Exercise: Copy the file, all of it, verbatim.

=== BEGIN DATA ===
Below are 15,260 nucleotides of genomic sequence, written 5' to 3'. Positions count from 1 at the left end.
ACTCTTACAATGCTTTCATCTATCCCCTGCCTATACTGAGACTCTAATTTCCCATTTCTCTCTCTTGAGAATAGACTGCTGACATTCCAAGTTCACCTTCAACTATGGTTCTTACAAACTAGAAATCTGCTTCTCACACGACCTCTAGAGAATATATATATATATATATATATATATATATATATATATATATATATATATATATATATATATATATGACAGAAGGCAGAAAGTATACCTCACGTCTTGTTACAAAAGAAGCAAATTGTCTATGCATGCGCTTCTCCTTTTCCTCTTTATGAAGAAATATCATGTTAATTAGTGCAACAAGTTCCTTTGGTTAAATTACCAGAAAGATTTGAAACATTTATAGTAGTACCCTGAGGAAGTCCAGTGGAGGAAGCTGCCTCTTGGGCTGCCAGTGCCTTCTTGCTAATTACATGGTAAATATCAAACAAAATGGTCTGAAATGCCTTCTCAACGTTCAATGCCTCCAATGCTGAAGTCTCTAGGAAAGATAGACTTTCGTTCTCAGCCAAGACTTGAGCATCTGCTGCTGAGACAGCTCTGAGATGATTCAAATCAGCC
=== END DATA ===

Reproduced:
Below are 15,260 nucleotides of genomic sequence, written 5' to 3'. Positions count from 1 at the left end.
ACTCTTACAATGCTTTCATCTATCCCCTGCCTATACTGAGACTCTAATTTCCCATTTCTCTCTCTTGAGAATAGACTGCTGACATTCCAAGTTCACCTTCAACTATGGTTCTTACAAACTAGAAATCTGCTTCTCACACGACCTCTAGAGAATATATATATATATATATATATATATATATATATATATATATATATATATATATATATATATATATGACAGAAGGCAGAAAGTATACCTCACGTCTTGTTACAAAAGAAGCAAATTGTCTATGCATGCGCTTCTCCTTTTCCTCTTTATGAAGAAATATCATGTTAATTAGTGCAACAAGTTCCTTTGGTTAAATTACCAGAAAGATTTGAAACATTTATAGTAGTACCCTGAGGAAGTCCAGTGGAGGAAGCTGCCTCTTGGGCTGCCAGTGCCTTCTTGCTAATTACATGGTAAATATCAAACAAAATGGTCTGAAATGCCTTCTCAACGTTCAATGCCTCCAATGCTGAAGTCTCTAGGAAAGATAGACTTTCGTTCTCAGCCAAGACTTGAGCATCTGCTGCTGAGACAGCTCTGAGATGATTCAAATCAGCC